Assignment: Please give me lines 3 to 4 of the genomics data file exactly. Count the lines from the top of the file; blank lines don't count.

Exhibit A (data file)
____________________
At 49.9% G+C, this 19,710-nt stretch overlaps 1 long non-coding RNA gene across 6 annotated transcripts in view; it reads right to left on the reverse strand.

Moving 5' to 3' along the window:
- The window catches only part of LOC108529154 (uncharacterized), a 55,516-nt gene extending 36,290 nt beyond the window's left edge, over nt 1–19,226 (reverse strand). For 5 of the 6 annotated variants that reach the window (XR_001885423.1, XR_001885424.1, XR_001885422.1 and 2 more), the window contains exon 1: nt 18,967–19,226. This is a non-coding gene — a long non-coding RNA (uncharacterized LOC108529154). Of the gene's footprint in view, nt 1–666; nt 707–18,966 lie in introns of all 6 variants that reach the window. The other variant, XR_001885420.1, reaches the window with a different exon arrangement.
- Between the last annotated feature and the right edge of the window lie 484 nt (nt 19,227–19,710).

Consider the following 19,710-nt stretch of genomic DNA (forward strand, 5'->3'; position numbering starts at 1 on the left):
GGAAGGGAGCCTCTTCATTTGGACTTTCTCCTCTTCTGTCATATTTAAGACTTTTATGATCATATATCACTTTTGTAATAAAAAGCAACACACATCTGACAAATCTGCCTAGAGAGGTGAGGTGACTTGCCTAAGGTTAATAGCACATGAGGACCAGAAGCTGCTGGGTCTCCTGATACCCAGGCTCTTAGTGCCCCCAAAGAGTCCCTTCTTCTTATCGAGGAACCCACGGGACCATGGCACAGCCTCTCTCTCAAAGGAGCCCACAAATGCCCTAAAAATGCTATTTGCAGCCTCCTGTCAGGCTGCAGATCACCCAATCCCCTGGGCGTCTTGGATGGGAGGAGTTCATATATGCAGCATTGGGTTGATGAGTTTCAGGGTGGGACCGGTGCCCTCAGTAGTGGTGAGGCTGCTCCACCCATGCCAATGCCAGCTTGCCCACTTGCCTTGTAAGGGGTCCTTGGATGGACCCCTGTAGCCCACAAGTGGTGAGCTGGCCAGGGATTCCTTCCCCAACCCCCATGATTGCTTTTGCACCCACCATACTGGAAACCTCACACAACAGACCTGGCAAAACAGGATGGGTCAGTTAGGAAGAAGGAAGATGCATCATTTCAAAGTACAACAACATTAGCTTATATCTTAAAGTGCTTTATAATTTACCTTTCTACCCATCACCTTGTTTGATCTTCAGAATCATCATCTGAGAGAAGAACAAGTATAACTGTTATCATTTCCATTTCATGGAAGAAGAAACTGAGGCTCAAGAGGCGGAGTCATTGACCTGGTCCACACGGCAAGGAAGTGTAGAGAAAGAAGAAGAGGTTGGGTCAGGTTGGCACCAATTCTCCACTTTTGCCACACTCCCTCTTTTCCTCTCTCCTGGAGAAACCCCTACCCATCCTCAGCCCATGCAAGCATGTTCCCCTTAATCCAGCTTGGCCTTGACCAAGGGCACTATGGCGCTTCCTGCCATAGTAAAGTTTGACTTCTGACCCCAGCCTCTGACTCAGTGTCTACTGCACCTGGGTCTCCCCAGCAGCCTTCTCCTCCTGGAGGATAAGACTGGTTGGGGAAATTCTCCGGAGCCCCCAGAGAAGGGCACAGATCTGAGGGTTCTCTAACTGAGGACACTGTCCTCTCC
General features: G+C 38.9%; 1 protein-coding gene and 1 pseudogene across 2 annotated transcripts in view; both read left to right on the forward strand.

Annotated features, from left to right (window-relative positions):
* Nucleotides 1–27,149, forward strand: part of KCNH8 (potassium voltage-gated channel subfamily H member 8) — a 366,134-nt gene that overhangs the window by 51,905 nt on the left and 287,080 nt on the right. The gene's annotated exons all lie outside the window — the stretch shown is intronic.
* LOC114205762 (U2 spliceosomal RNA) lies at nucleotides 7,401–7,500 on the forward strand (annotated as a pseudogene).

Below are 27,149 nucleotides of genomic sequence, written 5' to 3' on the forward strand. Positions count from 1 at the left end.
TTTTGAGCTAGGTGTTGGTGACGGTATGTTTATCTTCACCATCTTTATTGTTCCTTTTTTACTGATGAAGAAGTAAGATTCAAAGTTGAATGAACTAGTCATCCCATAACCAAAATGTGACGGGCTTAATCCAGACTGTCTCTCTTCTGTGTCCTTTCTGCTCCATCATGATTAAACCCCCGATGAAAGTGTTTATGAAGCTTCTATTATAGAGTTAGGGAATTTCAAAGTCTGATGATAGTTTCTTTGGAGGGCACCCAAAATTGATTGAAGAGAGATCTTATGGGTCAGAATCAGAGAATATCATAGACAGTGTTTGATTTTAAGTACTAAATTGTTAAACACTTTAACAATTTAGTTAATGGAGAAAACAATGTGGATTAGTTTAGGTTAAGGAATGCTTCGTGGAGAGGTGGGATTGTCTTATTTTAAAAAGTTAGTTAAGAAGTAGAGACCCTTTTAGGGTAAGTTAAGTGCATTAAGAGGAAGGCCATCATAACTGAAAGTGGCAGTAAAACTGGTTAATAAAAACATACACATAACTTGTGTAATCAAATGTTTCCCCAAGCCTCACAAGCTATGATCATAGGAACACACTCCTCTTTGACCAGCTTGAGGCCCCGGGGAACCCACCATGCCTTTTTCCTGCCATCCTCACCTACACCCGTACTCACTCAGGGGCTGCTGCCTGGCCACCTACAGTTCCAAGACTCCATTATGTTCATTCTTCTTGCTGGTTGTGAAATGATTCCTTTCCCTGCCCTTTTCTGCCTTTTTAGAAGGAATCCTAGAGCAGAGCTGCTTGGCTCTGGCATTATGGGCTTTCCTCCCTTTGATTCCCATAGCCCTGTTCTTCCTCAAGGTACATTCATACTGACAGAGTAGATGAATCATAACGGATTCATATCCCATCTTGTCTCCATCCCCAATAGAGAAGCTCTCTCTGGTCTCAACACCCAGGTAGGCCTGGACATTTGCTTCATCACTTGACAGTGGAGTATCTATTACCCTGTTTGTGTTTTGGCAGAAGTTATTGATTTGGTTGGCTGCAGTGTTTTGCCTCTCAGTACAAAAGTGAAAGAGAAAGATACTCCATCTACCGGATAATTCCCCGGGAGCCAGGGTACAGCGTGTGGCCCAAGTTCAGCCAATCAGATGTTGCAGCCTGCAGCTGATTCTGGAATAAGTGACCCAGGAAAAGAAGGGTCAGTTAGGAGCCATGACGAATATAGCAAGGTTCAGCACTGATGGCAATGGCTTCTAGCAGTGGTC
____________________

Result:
- The window catches only part of LOC108529154 (uncharacterized), a 55,516-nt gene extending 36,290 nt beyond the window's left edge, over nt 1–19,226 (reverse strand). For 5 of the 6 annotated variants that reach the window (XR_001885423.1, XR_001885424.1, XR_001885422.1 and 2 more), the window contains exon 1: nt 18,967–19,226. This is a non-coding gene — a long non-coding RNA (uncharacterized LOC108529154). Of the gene's footprint in view, nt 1–666; nt 707–18,966 lie in introns of all 6 variants that reach the window. The other variant, XR_001885420.1, reaches the window with a different exon arrangement.
- Between the last annotated feature and the right edge of the window lie 484 nt (nt 19,227–19,710).